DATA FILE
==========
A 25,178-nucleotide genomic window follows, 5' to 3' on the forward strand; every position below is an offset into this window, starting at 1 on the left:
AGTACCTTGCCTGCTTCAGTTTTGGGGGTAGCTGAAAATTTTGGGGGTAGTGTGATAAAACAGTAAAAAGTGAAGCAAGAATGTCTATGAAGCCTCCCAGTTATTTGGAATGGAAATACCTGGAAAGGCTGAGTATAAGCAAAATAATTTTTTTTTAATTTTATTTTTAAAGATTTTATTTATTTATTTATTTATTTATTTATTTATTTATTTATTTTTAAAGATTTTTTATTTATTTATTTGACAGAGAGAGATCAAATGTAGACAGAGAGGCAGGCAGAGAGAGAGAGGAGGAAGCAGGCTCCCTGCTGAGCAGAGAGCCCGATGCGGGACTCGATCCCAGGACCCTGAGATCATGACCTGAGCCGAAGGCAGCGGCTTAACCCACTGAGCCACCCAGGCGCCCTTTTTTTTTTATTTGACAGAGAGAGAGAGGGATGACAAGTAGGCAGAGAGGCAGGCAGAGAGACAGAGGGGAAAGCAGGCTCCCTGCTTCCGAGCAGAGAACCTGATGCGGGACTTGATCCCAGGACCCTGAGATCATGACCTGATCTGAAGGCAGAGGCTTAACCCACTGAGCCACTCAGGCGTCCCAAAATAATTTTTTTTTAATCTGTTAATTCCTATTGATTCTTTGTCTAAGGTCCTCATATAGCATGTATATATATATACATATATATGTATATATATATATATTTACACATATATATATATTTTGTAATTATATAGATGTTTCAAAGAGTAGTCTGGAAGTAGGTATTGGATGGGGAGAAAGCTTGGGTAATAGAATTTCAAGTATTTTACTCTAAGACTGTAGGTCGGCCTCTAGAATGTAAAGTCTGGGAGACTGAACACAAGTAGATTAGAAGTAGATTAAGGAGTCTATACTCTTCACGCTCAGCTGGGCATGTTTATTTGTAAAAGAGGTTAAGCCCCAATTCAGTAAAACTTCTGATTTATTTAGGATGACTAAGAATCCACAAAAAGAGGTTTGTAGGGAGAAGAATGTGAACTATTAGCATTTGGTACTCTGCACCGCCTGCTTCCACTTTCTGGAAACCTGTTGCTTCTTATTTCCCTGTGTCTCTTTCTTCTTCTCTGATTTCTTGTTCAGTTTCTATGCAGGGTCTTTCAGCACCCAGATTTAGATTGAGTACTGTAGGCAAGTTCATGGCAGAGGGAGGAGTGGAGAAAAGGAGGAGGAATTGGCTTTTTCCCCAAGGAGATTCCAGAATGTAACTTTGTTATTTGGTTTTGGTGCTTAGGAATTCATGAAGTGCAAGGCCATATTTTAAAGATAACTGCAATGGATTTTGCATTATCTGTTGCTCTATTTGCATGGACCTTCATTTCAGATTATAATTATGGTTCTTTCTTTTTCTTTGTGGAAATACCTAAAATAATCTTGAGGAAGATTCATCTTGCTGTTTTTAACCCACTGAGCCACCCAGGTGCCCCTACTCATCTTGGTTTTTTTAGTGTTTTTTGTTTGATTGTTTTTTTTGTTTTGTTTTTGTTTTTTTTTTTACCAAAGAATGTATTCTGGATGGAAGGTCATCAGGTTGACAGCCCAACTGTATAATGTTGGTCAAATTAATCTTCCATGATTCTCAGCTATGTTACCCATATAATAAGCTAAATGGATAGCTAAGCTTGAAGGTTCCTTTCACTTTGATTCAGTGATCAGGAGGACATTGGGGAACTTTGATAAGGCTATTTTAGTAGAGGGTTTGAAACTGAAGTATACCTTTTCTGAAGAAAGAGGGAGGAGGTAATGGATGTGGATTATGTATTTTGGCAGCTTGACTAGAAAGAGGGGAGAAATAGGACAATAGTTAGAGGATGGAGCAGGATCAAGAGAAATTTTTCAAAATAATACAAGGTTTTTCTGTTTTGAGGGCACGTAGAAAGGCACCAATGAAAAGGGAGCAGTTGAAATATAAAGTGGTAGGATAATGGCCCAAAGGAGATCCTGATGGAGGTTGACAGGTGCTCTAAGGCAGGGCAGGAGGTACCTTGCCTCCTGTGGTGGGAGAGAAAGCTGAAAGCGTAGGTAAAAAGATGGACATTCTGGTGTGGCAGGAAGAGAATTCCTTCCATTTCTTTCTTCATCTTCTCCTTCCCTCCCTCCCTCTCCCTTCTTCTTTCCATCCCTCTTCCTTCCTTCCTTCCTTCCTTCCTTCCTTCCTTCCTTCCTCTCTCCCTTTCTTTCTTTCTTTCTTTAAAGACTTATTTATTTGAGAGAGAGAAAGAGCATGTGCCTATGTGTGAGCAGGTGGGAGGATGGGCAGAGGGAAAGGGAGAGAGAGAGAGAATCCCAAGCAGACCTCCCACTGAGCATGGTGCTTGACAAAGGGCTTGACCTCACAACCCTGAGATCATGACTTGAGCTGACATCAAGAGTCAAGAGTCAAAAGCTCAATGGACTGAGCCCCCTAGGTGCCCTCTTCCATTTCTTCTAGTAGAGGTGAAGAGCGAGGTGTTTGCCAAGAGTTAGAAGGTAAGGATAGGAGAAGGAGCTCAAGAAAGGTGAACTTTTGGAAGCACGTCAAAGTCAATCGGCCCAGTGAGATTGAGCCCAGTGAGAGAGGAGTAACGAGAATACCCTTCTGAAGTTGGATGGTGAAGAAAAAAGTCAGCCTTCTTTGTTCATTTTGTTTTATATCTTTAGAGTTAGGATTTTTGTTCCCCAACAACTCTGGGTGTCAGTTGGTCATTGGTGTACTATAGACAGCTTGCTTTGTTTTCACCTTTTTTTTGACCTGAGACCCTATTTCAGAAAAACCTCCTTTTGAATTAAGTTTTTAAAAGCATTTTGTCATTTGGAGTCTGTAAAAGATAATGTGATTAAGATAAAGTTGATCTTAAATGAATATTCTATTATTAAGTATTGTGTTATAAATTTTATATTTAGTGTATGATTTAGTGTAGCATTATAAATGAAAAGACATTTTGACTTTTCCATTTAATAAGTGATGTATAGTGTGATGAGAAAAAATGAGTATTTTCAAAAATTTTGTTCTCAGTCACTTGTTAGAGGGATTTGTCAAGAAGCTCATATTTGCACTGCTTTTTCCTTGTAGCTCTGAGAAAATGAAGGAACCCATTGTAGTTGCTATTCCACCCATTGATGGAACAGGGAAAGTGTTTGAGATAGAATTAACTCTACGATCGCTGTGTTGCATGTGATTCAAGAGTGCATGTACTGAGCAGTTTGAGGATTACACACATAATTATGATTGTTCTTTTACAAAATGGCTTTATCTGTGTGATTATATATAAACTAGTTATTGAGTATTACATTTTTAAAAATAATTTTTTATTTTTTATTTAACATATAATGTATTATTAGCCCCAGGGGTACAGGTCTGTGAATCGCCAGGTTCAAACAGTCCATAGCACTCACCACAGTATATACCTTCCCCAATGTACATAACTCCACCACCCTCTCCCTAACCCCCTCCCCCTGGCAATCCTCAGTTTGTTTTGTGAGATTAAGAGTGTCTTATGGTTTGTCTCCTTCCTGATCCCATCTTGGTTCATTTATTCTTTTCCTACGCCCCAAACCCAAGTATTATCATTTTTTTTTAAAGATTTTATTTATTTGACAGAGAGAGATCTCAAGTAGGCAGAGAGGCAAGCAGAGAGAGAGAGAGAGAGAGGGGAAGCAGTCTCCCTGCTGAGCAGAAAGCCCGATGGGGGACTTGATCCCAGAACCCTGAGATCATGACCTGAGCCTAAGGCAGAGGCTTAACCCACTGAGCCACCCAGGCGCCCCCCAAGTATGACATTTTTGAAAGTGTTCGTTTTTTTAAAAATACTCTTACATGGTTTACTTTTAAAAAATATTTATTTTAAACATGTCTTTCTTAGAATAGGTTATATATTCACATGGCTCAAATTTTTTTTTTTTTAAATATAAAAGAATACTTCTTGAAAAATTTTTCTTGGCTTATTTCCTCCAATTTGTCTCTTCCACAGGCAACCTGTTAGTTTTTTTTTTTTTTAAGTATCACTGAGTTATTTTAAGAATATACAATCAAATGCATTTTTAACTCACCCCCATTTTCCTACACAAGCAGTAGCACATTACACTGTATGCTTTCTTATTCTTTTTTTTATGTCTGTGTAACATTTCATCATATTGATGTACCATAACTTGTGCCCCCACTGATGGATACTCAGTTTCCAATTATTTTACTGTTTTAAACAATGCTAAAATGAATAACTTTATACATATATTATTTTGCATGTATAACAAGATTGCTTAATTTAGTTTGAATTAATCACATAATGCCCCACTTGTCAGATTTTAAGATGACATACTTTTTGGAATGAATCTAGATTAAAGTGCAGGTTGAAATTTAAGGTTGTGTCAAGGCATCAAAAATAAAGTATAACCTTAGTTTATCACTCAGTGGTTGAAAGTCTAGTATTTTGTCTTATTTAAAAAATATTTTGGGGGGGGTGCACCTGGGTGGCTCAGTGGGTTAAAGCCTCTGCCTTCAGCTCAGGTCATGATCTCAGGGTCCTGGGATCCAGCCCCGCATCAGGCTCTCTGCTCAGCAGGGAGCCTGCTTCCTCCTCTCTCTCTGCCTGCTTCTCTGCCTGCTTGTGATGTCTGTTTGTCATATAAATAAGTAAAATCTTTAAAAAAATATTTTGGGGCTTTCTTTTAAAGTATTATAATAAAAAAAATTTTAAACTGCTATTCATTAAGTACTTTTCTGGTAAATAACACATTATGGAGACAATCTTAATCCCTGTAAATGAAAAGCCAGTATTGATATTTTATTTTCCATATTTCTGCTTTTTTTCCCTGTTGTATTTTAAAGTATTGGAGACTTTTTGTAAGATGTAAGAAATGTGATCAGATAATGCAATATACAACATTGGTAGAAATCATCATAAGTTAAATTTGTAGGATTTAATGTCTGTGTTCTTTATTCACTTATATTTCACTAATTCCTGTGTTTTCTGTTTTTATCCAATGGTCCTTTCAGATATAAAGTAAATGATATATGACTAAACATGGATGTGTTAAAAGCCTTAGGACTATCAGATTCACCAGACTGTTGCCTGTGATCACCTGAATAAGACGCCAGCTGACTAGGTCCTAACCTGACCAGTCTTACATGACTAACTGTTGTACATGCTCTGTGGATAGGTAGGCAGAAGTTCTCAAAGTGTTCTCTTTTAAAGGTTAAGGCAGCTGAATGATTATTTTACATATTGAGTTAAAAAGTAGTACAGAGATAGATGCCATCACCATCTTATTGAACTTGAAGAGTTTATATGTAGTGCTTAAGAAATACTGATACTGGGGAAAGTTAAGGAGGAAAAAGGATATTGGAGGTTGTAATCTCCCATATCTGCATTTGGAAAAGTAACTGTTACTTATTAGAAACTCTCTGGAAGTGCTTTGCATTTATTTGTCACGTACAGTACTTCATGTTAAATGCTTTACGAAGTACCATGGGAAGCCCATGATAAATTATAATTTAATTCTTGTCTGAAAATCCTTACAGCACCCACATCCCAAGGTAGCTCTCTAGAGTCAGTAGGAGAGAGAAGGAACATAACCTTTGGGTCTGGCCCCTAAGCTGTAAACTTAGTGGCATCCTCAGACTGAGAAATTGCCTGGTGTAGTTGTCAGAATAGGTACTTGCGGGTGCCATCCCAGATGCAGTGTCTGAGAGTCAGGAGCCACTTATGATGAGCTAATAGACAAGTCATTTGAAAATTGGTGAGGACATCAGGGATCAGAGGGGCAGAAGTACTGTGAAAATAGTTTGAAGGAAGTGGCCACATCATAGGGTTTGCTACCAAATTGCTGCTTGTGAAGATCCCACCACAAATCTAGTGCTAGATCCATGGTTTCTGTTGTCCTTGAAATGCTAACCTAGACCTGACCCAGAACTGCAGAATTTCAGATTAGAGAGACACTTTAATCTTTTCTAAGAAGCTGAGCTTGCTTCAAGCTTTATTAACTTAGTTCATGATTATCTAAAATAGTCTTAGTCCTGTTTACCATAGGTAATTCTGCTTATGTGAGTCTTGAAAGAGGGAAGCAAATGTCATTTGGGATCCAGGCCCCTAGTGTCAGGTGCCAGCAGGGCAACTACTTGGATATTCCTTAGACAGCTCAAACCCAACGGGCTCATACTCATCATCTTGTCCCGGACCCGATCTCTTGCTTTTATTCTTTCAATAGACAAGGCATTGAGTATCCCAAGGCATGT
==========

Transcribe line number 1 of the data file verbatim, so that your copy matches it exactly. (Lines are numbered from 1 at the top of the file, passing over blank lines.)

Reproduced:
A 25,178-nucleotide genomic window follows, 5' to 3' on the forward strand; every position below is an offset into this window, starting at 1 on the left: